It started with this very creative Pepsi ad linked by my friend, the Cleric on Facebook and our mailing list:
It had all the amusing cliches of typical Pinoy action films: over-the-top action scenes, and melodramatic dialogue peppered generously with metaphor and simile. What was so cool about this clip was that everything was interpreted literally.
This brought on a lot of sentimental longing in The Cleric and some of my old friends back in the Philippines. We went on YouTube, looking for some of those old movies we loved to watch when we were younger—I went and looked for old Jun and Robin Aristorenas clips. I found it funny that what I saw as dead serious as a child are now, by today's standards, camp and overblown.
But, of course, this is retro and the way movies were made at that time not only in the Philippines but everywhere else. It was this very "retro-ness" that the Cleric said he missed: whimsical and entertaining action movies that are no longer being made.
There were some, however, who forget that these films are retro and compare Pinoy films from the 60's and 70's (which, even then, were lower budget than its counterparts in the US) to modern US action films. So, we found these responses on YouTube (where a lot of these old movie clips can be currently found), and I think they can be divided into two basic types: nostalgia and shame.
It was the latter kind of response that my friends found very annoying, and some of them made a point to 'answer' these responses.
Nevertheless, much as I would normally be as annoyed as they over these responses, I find that I cannot. While I do feel a certain bit of nostalgia I find that, unlike the Cleric and some others, there also is a fair bit of shame... or, rather, cultural cringe. The truth is, while I do not agree with every point of argument that the naysayers present in the comments section of these YouTube clips, I do not want films like these to be produced anymore... except in special circumstances. Whimsical is good, I like watching it, and I have nothing against it, but I feel it is not where the future of Pinoy action films lie.
It is in verisimilitude that I feel that Pinoy action cinema can truly blossom, and this is why.
A Digression: Whimsy versus Verisimilitude
Richard Donner rescued the cinematic superhero. He not only rescued it, but made the cinematic superhero possible and, more importantly, profitable.
On the other hand, Joel Schumacher (with the best of intentions) not only almost killed the cinematic superhero but made the profitability of such future ventures doubtful.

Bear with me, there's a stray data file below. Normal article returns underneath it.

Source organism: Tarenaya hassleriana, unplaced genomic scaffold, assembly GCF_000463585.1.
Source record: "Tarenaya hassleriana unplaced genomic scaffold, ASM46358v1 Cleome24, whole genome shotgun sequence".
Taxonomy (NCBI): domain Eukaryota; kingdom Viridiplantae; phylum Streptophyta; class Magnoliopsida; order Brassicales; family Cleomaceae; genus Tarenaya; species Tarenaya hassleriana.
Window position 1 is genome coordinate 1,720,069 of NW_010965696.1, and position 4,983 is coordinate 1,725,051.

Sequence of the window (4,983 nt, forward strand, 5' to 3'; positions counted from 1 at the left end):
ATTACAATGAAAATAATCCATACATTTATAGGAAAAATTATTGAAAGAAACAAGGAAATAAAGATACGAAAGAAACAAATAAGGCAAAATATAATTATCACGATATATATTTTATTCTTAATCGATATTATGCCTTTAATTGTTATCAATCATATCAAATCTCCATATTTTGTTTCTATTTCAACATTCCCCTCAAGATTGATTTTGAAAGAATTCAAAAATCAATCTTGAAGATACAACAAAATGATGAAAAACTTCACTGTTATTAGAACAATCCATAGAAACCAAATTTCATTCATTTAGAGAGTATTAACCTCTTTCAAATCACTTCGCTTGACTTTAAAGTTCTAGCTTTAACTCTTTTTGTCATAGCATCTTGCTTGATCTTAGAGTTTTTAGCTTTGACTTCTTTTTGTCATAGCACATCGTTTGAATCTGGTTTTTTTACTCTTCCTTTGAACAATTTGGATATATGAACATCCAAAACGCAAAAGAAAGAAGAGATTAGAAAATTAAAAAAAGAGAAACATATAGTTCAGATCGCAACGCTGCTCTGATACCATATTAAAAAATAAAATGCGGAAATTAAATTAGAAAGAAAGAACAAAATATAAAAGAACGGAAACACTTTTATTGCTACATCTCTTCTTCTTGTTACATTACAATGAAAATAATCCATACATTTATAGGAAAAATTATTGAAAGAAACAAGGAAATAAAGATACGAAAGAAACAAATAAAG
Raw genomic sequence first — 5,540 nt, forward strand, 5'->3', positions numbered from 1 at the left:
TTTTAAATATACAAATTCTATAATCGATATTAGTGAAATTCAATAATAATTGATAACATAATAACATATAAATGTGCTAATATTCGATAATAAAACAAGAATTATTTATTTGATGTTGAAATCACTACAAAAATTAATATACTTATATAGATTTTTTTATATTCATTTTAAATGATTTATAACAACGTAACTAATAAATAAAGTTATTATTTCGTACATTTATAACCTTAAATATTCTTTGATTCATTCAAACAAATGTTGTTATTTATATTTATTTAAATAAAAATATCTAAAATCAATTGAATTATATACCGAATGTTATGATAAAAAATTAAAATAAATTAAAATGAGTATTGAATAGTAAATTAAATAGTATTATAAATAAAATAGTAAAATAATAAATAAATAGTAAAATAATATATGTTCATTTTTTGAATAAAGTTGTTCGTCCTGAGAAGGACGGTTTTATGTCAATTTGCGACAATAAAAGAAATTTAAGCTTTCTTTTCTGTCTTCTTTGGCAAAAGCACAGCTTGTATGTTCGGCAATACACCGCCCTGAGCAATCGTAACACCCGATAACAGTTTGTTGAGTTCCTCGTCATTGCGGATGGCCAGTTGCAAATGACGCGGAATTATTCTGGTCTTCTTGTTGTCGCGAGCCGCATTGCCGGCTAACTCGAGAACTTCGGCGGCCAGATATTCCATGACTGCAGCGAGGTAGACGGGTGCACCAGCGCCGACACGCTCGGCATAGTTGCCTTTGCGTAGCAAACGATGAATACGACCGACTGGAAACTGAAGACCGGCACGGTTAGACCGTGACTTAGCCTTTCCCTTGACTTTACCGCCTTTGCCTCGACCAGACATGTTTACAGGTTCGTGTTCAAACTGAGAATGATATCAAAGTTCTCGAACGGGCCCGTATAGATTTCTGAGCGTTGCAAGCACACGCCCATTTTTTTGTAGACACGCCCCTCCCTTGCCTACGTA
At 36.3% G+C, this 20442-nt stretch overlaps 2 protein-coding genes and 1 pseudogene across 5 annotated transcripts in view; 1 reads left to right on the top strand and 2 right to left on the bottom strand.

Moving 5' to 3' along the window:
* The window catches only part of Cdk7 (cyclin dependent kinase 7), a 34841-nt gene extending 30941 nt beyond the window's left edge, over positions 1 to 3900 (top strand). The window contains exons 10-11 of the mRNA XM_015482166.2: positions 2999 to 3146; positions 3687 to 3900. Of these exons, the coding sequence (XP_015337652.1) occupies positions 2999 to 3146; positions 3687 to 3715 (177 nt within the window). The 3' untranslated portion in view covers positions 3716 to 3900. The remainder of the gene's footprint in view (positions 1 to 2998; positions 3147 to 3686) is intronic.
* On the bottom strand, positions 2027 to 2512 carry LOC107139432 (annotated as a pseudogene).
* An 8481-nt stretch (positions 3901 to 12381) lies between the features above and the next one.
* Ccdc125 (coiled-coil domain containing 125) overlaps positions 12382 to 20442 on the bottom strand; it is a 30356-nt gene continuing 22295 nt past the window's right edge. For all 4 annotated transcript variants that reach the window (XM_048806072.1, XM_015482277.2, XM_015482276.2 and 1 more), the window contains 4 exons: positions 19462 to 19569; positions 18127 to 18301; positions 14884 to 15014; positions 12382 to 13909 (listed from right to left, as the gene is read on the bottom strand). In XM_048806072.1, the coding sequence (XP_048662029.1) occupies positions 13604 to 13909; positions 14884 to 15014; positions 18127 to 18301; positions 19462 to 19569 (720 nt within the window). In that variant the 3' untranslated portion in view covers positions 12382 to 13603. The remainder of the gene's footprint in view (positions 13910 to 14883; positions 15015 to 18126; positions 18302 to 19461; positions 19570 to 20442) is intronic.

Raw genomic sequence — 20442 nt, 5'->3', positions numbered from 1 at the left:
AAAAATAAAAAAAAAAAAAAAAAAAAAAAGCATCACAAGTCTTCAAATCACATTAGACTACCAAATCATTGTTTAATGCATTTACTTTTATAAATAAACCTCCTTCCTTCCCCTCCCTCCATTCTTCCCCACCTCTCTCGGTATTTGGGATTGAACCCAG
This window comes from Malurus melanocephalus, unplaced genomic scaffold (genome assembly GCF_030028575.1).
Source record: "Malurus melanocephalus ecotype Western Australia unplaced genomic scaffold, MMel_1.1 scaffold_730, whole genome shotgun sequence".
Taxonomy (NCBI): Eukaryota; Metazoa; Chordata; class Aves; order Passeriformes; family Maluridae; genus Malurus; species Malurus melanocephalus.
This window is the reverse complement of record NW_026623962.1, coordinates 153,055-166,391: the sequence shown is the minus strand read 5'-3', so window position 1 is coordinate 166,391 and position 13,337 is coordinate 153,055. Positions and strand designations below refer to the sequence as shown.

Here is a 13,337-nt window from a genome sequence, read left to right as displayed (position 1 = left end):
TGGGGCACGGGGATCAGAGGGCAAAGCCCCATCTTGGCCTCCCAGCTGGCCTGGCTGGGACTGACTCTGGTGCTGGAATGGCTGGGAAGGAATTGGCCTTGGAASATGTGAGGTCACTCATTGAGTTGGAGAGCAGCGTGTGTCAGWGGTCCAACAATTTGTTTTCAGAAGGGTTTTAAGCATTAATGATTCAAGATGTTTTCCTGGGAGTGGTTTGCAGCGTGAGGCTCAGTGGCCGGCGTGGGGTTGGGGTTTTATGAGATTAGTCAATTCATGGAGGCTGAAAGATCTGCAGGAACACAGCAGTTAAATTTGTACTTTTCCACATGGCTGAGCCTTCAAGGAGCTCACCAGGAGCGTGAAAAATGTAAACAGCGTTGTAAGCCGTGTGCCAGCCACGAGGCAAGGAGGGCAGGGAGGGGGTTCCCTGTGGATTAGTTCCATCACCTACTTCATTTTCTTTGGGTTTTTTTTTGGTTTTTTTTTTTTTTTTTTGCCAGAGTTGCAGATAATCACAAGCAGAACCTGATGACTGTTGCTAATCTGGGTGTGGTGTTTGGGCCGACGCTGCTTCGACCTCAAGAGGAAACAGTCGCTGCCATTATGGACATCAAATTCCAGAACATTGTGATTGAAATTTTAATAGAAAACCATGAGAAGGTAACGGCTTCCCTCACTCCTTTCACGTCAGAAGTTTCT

The difference between the two is a balance between whimsy (lighthearted and amusing) on the one hand and verisimilitude ('realistic') on the other. The latter word was a sign found hanging in Richard Donner's office when he directed the movies Superman and Superman II.
Donner wanted Superman grounded in verisimilitude, or 'having the quality of realism', in order to make the character and the story relatable. This was because he did not like the original script as it evolved from the original treatment made by Mario Puzo (of The Godfather fame)... he actually had the script re-written from scratch. Donner thought that the script, while admitting that it was well-written (it was written by Puzo, after all), was campy, unrealistic and ridiculous. For instance, one of the original scenes was that Superman would swoop down on who he thought was Lex Luthor and finds out that he had actually found Telly Savalas.1, 2
So, he had the script changed to be less campy, more realistic and less ridiculous—and history was made. This film helped establish the superhero movie as a respected film genre. Donner's Superman was so successful that even decades later people still think of Christopher Reeve as the quintessential Superman.
Of course, the Salkinds (who were producers of Superman) eventually got rid of Donner and, eventually, realised their original vision of a campy Superman in several sequels (even getting a comedian to share precious screen time). None of the sequels, however, were as highly regarded as the first two films that was Donner's vision.
When Tim Burton's Batman first came into the scene, it was what some hailed as, finally, the Batman movie to stand up to Donner's Superman... and, for all intents and purposes, it was. It rescued Batman from decades of Adam West's camp rendition and returned Batman to his roots—a man so damaged by the murder of his parents that he dresses up like a bat to mercilessly beat up bad guys (how did the Adam West Batman ever maintain his camp with such a burden?).
But, not everyone was happy with it. People only remembered the ba-ba-ba-ba-batman tv series and reacted negatively to this film and the Burton-directed sequel. Roger Ebert believed that while Batman Returns was not a bad movie, he still gave it a negative review because "superheroes and film noir don't go together", reasoning that "the very essence of noir is that there are no more heroes."3
As much as I respect Ebert, I think here he misses the point.
Nevertheless, too many people believed in Ebert and others, resulting in pressuring Schumacher (who, in fairness, originally wanted to film an adaptation of Frank Miller's Batman: Year One, but was rejected by the studio—I had initially believed that the only Batman Schumacher knew was the Adam West one) to make the film series more mainstream, and (with tragic consequences) marketable and "toyetic".